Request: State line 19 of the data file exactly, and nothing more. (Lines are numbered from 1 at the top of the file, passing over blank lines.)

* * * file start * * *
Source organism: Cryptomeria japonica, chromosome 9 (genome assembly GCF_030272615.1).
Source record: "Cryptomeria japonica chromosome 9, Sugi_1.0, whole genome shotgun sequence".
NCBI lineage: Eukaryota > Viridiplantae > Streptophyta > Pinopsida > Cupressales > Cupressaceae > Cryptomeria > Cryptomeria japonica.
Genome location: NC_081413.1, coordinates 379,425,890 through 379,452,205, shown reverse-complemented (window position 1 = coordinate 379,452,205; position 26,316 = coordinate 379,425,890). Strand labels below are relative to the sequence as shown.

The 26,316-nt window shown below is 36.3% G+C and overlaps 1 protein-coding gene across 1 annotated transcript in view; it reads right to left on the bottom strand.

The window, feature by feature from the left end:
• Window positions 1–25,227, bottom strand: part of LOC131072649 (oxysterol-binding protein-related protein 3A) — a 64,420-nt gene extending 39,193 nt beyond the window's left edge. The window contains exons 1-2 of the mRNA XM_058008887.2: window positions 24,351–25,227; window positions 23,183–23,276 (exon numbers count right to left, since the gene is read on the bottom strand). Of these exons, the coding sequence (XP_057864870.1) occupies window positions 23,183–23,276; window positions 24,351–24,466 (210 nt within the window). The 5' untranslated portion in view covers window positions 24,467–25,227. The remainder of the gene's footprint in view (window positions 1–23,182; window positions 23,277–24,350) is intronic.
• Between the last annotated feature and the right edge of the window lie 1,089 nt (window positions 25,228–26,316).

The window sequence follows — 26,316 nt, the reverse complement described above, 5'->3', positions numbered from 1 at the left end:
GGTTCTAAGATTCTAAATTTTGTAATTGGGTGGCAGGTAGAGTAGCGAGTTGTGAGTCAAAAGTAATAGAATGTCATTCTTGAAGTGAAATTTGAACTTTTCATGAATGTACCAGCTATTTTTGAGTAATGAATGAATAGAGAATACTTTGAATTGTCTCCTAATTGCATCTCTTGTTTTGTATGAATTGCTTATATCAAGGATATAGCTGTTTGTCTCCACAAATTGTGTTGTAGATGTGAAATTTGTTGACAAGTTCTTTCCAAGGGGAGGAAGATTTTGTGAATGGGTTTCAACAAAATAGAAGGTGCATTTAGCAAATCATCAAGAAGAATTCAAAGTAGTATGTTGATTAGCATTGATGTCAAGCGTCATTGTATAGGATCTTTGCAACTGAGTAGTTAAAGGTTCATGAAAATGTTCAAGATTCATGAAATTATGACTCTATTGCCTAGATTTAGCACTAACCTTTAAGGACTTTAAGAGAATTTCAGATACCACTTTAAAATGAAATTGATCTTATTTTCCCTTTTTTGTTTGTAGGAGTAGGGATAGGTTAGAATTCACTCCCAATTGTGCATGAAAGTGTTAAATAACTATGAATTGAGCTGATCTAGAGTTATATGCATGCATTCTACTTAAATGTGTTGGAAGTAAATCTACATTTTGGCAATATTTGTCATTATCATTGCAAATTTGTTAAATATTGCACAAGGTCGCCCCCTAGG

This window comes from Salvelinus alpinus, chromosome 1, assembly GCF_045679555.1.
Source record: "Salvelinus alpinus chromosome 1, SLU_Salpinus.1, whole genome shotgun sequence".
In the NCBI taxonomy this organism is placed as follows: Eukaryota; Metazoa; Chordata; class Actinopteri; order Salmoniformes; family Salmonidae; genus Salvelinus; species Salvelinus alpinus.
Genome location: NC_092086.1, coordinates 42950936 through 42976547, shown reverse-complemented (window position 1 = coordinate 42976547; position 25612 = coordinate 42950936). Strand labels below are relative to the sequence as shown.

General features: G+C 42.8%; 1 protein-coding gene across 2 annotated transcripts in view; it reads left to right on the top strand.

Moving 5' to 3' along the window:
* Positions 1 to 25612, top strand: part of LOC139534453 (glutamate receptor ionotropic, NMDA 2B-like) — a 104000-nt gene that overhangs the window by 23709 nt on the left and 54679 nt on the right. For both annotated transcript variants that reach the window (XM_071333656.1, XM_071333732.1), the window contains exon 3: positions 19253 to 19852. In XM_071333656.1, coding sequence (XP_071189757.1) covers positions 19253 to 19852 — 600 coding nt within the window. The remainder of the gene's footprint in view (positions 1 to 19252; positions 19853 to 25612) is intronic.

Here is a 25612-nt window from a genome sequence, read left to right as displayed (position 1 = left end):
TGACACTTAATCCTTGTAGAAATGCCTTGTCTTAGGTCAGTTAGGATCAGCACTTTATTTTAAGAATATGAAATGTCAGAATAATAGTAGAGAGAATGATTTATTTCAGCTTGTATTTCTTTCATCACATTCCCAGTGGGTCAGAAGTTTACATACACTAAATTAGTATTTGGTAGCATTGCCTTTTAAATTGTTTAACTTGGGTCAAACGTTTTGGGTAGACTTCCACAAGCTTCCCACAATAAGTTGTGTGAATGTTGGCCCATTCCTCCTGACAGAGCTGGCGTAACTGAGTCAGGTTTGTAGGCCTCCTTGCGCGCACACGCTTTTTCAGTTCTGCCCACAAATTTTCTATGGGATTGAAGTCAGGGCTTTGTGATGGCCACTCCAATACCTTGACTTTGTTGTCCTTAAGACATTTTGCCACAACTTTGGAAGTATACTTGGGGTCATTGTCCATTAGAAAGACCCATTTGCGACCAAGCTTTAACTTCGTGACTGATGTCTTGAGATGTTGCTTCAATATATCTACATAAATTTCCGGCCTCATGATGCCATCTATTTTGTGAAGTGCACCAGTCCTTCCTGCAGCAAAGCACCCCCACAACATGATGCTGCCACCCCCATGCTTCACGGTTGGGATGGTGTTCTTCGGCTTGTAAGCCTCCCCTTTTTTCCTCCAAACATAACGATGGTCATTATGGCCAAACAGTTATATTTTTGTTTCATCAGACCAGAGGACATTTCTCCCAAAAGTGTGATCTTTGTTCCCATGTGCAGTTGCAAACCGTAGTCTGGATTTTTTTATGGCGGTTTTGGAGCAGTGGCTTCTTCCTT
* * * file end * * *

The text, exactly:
TGACACTTAATCCTTGTAGAAATGCCTTGTCTTAGGTCAGTTAGGATCAGCACTTTATTTTAAGAATATGAAATGTCAGAATAATAGTAGAGAGAATGATTTATTTCAGCTTGTATTTCTTTCATCACATTCCCAGTGGGTCAGAAGTTTACATACACTAAATTAGTATTTGGTAGCATTGCCTTTTAAATTGTTTAACTTGGGTCAAACGTTTTGGGTAGACTTCCACAAGCTTCCCACAATAAGTTGTGTGAATGTTGGCCCATTCCTCCTGACAGAGCTGGCGTAACTGAGTCAGGTTTGTAGGCCTCCTTGCGCGCACACGCTTTTTCAGTTCTGCCCACAAATTTTCTATGGGATTGAAGTCAGGGCTTTGTGATGGCCACTCCAATACCTTGACTTTGTTGTCCTTAAGACATTTTGCCACAACTTTGGAAGTATACTTGGGGTCATTGTCCATTAGAAAGACCCATTTGCGACCAAGCTTTAACTTCGTGACTGATGTCTTGAGATGTTGCTTCAATATATCTACATAAATTTCCGGCCTCATGATGCCATCTATTTTGTGAAGTGCACCAGTCCTTCCTGCAGCAAAGCACCCCCACAACATGATGCTGCCACCCCCATGCTTCACGGTTGGGATGGTGTTCTTCGGCTTGTAAGCCTCCCCTTTTTTCCTCCAAACATAACGATGGTCATTATGGCCAAACAGTTATATTTTTGTTTCATCAGACCAGAGGACATTTCTCCCAAAAGTGTGATCTTTGTTCCCATGTGCAGTTGCAAACCGTAGTCTGGATTTTTTTATGGCGGTTTTGGAGCAGTGGCTTCTTCCTT